Just think about it.  If you had no love or care for a person, how deeply would they be able to offend you?  Would you not be much more affected, angered, and hurt if your own Mother or spouse railed against you, calling you names, and dishonouring your wishes, than if a complete stranger sinned against you?  To the extent that you care about a person, to the extent that you have invested in them and value them, you will be grieved by their trespasses against you.

With that in mind, do you think that God’s anger is a sign that He cares nothing for us?  Don’t get me wrong, He would still be angry because of our sins against Him even if He didn’t love for us.  In that case, there would be nothing for us but anger.  But my conclusion is that, based on an abundance of scripture that portrays God as a loving (and yet angry) husband pleading with an adulterous wife to return to Him, God has revealed His anger to us in a way that should help us see that He cares about this world.  He cares even though, on account of our rebellion, He is not obligated to.

Psalm 8:3-4 “When I look at your heavens, the work of your fingers, the moon and the stars, which you have set in place, what is man that you are mindful of him, and the son of man that you care for him?”

What an appropriate response to our Great God of Glory.

If we won’t understand what great enemies of God we have been, we will never appreciate or understand God’s love and mercy as we ought to.

 Some people may think I have been harsh to write the way I have, to speak so openly about the wrath and even hatred of God.  People today think it loving to spare others from unpleasant thoughts about Hell, sin, and “that angry God of the Old Testament.”  On account of this, many of today’s Christians have a shallow love, a shallow joy, and a faith that is not sustainable through life’s trials.  We’ve been robbed of understanding the “depths of the riches and wisdom and knowledge of God (Romans 11:33).”

Do you realize that the love of God is so great, so beyond our comprehension that Paul prayed this for believers:  “That he may grant you to be strengthened with power through his Spirit…so that Christ may dwell in your hearts through faith- that you, being rooted and grounded in love, may have strength to comprehend with all the saints what is the breadth and length and height and depth, and to know the love of Christ that surpasses understanding.”

Is that how we view the love of God today?  Is it not more often, made a thing that is common, mandatory of God to offer, unsurprising, general, and therefore far from special?  If love is something He owes us, if it is something that we should just expect from Him, then why do we need to be strengthened by God to understand it?

The love of God today is expected, and trivialized because men think they deserve it.  But what does the Word of God say about man’s relationship to God, apart from salvation in Jesus Christ?

We are all originally “alienated (from God) and hostile in mind, doing evil deeds (Colossians 1:21).  We are friends of the world and therefore enemies of God (James 4:4).  We are “dead in trespasses and sins” and follow the “prince of the power of the air” who is Satan, living in the “passions of our flesh, carrying out the desires of the body and mind” and are by nature “children of wrath like the rest of mankind (Ephesians 2:1-3).”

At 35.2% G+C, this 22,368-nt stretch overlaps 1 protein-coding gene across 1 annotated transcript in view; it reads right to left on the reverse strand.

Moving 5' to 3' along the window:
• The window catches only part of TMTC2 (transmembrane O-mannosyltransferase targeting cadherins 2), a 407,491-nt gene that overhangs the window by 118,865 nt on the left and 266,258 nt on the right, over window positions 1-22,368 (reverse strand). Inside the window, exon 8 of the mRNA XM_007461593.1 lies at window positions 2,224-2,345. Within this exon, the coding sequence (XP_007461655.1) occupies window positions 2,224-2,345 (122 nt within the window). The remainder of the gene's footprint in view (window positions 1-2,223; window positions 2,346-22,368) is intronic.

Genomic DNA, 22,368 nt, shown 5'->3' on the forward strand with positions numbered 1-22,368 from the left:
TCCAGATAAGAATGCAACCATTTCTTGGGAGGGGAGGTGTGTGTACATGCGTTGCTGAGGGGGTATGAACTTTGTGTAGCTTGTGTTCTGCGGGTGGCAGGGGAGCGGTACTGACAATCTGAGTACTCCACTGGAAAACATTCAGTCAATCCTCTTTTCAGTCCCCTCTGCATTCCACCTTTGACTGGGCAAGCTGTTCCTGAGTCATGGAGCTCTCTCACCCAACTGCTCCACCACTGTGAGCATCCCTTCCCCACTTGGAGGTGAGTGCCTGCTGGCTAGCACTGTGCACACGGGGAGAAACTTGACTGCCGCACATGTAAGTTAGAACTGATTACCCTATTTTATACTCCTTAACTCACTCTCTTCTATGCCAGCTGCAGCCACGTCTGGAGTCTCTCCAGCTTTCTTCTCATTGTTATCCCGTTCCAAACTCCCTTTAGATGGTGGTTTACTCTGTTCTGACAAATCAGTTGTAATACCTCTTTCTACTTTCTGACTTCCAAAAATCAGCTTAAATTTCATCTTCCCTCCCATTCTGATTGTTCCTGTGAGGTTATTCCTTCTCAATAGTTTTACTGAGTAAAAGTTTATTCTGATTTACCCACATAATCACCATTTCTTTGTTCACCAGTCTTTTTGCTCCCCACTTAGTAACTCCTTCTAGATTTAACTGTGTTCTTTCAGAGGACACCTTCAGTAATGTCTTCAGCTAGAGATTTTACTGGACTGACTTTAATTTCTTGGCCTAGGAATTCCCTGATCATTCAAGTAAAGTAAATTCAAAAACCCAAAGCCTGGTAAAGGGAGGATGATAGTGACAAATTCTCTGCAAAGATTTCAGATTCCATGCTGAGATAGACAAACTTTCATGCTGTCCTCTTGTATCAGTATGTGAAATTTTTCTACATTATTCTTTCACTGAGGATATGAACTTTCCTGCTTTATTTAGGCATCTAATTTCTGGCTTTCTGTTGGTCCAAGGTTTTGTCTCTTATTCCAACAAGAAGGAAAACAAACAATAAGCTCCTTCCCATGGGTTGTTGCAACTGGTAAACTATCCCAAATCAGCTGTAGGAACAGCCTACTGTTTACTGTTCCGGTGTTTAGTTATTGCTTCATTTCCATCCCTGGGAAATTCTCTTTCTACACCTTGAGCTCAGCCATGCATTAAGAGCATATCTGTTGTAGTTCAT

How do we feel about the true God in Heaven?  We are “gossips, slanderers, haters of God… Romans 1:29-30).”  In our unrighteousness, we “suppress the truth (Romans 1:18)” that we do know about Him.  When told about God’s kindness and patience, in and of ourselves we don’t repent, but rather take it as an excuse and motivator to continue in rebellion.  We “presume on the riches of his kindness and forbearance and patience, not knowing that God’s kindness is meant to lead (us) to repentance (Romans 2:4).”

Between us and God is a “dividing wall of hostility (Ephesians 2:14)” which only He can abolish.  If a person cannot identify these truths within himself, if he is blind to his own depravity and does not view himself as an enemy of God, than the cross can accomplish nothing for him and has no purpose for his life.   You will have to change your gospel to reach this man, and the gospel you give him cannot save him.  If you impersonalize and abolish the wrath of God and the reign of sin in man’s heart, than you will successfully remove the offense of the cross, and the necessity of Christ’s atoning work, and will create false converts for yourself.

If a person can recognize himself as an enemy of God, deserving nothing short of immediate Hell, than the preaching of the cross will be to Him a beacon of light and a floodgate of mercy.  Jesus Christ will be to him, the most beautiful person he has ever seen.  He will need supernatural strength to comprehend such an undeserved and extreme love.

Ephesians 2:4-8 “But God, being rich in mercy, because of the great love with which he loved us, even when we were dead in our trespasses, made us alive together with Christ- by grace you have been saved- and raised us up with him and seated us with him the in the heavenly places in Christ Jesus, so that in the coming ages he might show the immeasurable riches of his grace in kindness toward us in Christ Jesus.  For by grace you have been saved through faith.  And this is not your own doing: it is the gift of God, not a result of works, so that no one may boast.”